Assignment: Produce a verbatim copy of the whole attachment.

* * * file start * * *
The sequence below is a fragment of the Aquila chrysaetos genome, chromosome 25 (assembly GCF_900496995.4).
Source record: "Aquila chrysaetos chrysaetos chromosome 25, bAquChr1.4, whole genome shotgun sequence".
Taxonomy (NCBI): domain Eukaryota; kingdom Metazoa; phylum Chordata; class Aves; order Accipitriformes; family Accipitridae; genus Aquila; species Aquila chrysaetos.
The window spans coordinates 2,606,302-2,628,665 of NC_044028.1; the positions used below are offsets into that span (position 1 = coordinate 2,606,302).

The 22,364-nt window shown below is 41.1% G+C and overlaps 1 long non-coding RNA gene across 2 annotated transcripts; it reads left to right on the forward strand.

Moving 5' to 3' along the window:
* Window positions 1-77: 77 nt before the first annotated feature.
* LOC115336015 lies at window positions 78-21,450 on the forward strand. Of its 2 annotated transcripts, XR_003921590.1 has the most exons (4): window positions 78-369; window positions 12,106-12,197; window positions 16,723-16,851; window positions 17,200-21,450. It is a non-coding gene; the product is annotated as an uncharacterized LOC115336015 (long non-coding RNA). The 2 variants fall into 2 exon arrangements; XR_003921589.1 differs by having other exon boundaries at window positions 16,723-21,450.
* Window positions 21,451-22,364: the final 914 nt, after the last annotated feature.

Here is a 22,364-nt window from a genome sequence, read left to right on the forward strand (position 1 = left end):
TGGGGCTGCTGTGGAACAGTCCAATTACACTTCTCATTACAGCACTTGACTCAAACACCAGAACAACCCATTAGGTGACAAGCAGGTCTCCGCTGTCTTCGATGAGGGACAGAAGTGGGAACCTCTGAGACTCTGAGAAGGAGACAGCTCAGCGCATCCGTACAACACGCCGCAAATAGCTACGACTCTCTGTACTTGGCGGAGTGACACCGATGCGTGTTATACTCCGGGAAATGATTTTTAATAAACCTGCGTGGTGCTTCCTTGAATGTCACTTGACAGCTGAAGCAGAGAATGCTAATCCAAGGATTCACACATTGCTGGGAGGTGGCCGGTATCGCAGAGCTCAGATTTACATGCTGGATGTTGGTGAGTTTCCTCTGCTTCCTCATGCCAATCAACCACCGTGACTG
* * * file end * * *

The sequence below is a fragment of the Aquila chrysaetos genome, chromosome 25 (assembly GCF_900496995.4).
Source record: "Aquila chrysaetos chrysaetos chromosome 25, bAquChr1.4, whole genome shotgun sequence".
Taxonomy (NCBI): domain Eukaryota; kingdom Metazoa; phylum Chordata; class Aves; order Accipitriformes; family Accipitridae; genus Aquila; species Aquila chrysaetos.
The window spans coordinates 2,606,302-2,628,665 of NC_044028.1; the positions used below are offsets into that span (position 1 = coordinate 2,606,302).

The 22,364-nt window shown below is 41.1% G+C and overlaps 1 long non-coding RNA gene across 2 annotated transcripts; it reads left to right on the forward strand.

Moving 5' to 3' along the window:
* Window positions 1-77: 77 nt before the first annotated feature.
* LOC115336015 lies at window positions 78-21,450 on the forward strand. Of its 2 annotated transcripts, XR_003921590.1 has the most exons (4): window positions 78-369; window positions 12,106-12,197; window positions 16,723-16,851; window positions 17,200-21,450. It is a non-coding gene; the product is annotated as an uncharacterized LOC115336015 (long non-coding RNA). The 2 variants fall into 2 exon arrangements; XR_003921589.1 differs by having other exon boundaries at window positions 16,723-21,450.
* Window positions 21,451-22,364: the final 914 nt, after the last annotated feature.

Here is a 22,364-nt window from a genome sequence, read left to right on the forward strand (position 1 = left end):
TGGGGCTGCTGTGGAACAGTCCAATTACACTTCTCATTACAGCACTTGACTCAAACACCAGAACAACCCATTAGGTGACAAGCAGGTCTCCGCTGTCTTCGATGAGGGACAGAAGTGGGAACCTCTGAGACTCTGAGAAGGAGACAGCTCAGCGCATCCGTACAACACGCCGCAAATAGCTACGACTCTCTGTACTTGGCGGAGTGACACCGATGCGTGTTATACTCCGGGAAATGATTTTTAATAAACCTGCGTGGTGCTTCCTTGAATGTCACTTGACAGCTGAAGCAGAGAATGCTAATCCAAGGATTCACACATTGCTGGGAGGTGGCCGGTATCGCAGAGCTCAGATTTACATGCTGGATGTTGGTGAGTTTCCTCTGCTTCCTCATGCCAATCAACCACCGTGACTG